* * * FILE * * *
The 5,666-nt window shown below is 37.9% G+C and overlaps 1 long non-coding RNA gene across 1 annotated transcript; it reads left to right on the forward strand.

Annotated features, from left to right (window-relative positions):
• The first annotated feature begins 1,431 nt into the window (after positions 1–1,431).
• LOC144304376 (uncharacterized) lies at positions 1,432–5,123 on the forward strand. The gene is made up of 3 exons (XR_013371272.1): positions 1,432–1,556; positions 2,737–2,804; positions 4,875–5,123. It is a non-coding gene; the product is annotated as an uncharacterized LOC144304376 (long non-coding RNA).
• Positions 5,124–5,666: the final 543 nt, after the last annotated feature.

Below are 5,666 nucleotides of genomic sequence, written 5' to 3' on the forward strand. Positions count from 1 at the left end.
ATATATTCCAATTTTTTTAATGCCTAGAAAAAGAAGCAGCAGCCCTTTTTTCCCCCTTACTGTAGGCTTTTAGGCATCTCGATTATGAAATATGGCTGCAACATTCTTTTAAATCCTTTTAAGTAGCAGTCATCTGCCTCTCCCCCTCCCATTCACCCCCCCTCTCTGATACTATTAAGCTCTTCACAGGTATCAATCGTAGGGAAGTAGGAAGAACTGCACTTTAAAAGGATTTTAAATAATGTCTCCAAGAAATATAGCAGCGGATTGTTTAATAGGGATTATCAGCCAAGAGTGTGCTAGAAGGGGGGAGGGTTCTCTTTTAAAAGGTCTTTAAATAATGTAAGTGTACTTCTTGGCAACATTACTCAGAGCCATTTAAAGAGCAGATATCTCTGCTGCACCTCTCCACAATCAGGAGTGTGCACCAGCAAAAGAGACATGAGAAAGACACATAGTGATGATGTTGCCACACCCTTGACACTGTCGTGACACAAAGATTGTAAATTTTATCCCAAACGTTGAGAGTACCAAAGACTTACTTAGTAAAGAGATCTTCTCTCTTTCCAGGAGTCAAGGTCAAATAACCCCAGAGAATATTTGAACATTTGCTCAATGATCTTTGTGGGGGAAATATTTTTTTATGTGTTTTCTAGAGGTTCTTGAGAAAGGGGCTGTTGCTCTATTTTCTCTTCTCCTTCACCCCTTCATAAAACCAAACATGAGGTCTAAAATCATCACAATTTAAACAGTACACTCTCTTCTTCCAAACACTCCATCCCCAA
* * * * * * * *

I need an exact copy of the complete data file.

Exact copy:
The 5,666-nt window shown below is 37.9% G+C and overlaps 1 long non-coding RNA gene across 1 annotated transcript; it reads left to right on the forward strand.

Annotated features, from left to right (window-relative positions):
• The first annotated feature begins 1,431 nt into the window (after positions 1–1,431).
• LOC144304376 (uncharacterized) lies at positions 1,432–5,123 on the forward strand. The gene is made up of 3 exons (XR_013371272.1): positions 1,432–1,556; positions 2,737–2,804; positions 4,875–5,123. It is a non-coding gene; the product is annotated as an uncharacterized LOC144304376 (long non-coding RNA).
• Positions 5,124–5,666: the final 543 nt, after the last annotated feature.

Below are 5,666 nucleotides of genomic sequence, written 5' to 3' on the forward strand. Positions count from 1 at the left end.
ATATATTCCAATTTTTTTAATGCCTAGAAAAAGAAGCAGCAGCCCTTTTTTCCCCCTTACTGTAGGCTTTTAGGCATCTCGATTATGAAATATGGCTGCAACATTCTTTTAAATCCTTTTAAGTAGCAGTCATCTGCCTCTCCCCCTCCCATTCACCCCCCCTCTCTGATACTATTAAGCTCTTCACAGGTATCAATCGTAGGGAAGTAGGAAGAACTGCACTTTAAAAGGATTTTAAATAATGTCTCCAAGAAATATAGCAGCGGATTGTTTAATAGGGATTATCAGCCAAGAGTGTGCTAGAAGGGGGGAGGGTTCTCTTTTAAAAGGTCTTTAAATAATGTAAGTGTACTTCTTGGCAACATTACTCAGAGCCATTTAAAGAGCAGATATCTCTGCTGCACCTCTCCACAATCAGGAGTGTGCACCAGCAAAAGAGACATGAGAAAGACACATAGTGATGATGTTGCCACACCCTTGACACTGTCGTGACACAAAGATTGTAAATTTTATCCCAAACGTTGAGAGTACCAAAGACTTACTTAGTAAAGAGATCTTCTCTCTTTCCAGGAGTCAAGGTCAAATAACCCCAGAGAATATTTGAACATTTGCTCAATGATCTTTGTGGGGGAAATATTTTTTTATGTGTTTTCTAGAGGTTCTTGAGAAAGGGGCTGTTGCTCTATTTTCTCTTCTCCTTCACCCCTTCATAAAACCAAACATGAGGTCTAAAATCATCACAATTTAAACAGTACACTCTCTTCTTCCAAACACTCCATCCCCAA